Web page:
In January this year, another massive blue marlin (Makaira nigricans) washed ashore at Coodemurrup Beach, near Windy Harbour (pictured above) bringing the tally to five blue marlin strandings on Western Australia’s southern coastline in just 8 months. Could this cluster of strandings be a symptom of a changing ocean, a result of something more sinister or just a case of better reporting?
It all began in June 2013 when an Albany local stumbled upon the second largest blue marlin ever recorded in Australian waters struggling in the shallows of Little Beach at Two Peoples Bay. Understandably, this caught the attention of many people in the community including Tahryn Thompson, Marine Education Officer with the Department of Fisheries.
“It was a truly enormous specimen and the photos just don’t do it justice. We were able to determine the marlin weighed 540kg - only 17kg off the Australian record”.
“Just as the excitement wore off the first stranding we got word that another blue marlin, nearly as big as the first, washed up on Parry’s Beach in Denmark. Subsequently, two more blue marlin washed up in Augusta in August and September last year”.
Indeed, these strandings occurred at the southernmost tip of the marlin’s natural range, which is thought to extend from Albany in Western Australia’s south upwards into the tropical Indo-Pacific and on the east coast from Mallacoota in Victoria to the northern Great Barrier Reef. Blue marlin seldom frequent waters below 20°C and the range and movements are not entirely clear. Redmap encourages members of the community to log any blue marlin spotted south of Cape Naturaliste in West Australia.
Blue marlin can reach up to 5 metres in length and the current record for the heaviest ever recorded is a gigantic 629kg fish caught in Hawaii. Interestingly, blue marlin that weigh over 180kg and thus all five fish stranded in Western Australia in the last year, are generally all female.
So many strandings within such a relatively short period of time has raised several questions. First, what change or changes within our marine environment are precipitating these strandings and second, should we be concerned?
Strandings, although unusual in the sense that they are all relatively close together, are not unprecedented. Mrs. Thompson suggests that the actual number of historical strandings of marlin might be more that has been officially reported.
“As we talked with more long-term residents on the south coast we discovered that there had been similar strandings in the past”.
“In 1987, a 3 metre long marlin was recorded at Parry’s Beach in Denmark. Later, in 2010 a blue marlin measuring over 3 metres in length was recorded at Norman’s Beach in Albany and another at Parry’s Beach in Denmark in 2012,”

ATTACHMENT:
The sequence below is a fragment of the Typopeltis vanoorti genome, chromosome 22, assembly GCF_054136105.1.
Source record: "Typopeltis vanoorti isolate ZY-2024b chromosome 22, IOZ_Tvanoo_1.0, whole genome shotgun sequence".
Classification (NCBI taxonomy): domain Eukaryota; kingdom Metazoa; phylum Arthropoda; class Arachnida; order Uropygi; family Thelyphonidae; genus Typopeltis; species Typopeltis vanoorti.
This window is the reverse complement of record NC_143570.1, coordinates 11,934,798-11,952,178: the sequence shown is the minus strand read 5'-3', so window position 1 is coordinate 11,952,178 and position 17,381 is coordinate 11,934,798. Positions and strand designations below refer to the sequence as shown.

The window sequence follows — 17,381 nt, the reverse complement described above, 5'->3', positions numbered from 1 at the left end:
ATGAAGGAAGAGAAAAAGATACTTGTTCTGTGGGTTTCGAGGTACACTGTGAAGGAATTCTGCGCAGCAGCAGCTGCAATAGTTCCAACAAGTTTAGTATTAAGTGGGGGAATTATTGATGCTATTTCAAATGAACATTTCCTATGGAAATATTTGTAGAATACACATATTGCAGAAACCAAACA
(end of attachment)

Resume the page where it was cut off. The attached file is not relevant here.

“These unreported strandings illustrate what an important tool Redmap is to share local knowledge and record valuable data in the midst of ocean warming,” she says.
Queensland-based Dr. Julian Pepperell (Pepperell Research and Consulting) is an Australian marlin expert. He also believes that there is no need to worry, or at least not yet.
“Very large marlins are also known to occasionally occur at the extremes of their distribution. This is because their large body mass to surface area ratio permits them to tolerate colder waters where they are able to hunt with less competition”, he says.
It is unclear whether blue marlin strandings are on the rise as a result of ocean warming.
He said it could simply be a case of these tropical fish hitching a ride down the coast of Western Australia in the warm Leeuwin Current and then subsequently getting trapped within the colder than tolerable southern waters. According to Dr. Pepperell this is very plausible for larger pelagic fish like blue marlin.
“As warm currents travel down the coasts of both western and eastern Australia, large eddies of warm water often break away, and continue moving south, but surrounded by colder water. If tropical/temperate fish such as marlin and tuna are in those eddies, they will eventually be exposed to colder water as eddies break up”, he says.
“When this occurs it is unclear whether many of these fish simply perish or head north in an attempt to find warmer water”, he says.
Dr. Pepperell concludes that, “If these ‘boundary riders’ become isolated and find themselves in colder than tolerable water, they very likely become disoriented. This seems to be the likely cause of the Western Australian strandings, since blue marlin would normally never be found in shallow water close to the coast.”
Whether the frequency of blue marlin strandings is increasing as a result of ocean warming is yet to be demonstrated. Continuing to log reports via Redmap is vital to contribute to the understanding of how warming ocean temperatures could be impacting our marine species, including blue marlin. Continue to check the Redmap website regularly and keep in touch through Facebook to see what interesting ‘beachcombing’ reports are logged over winter.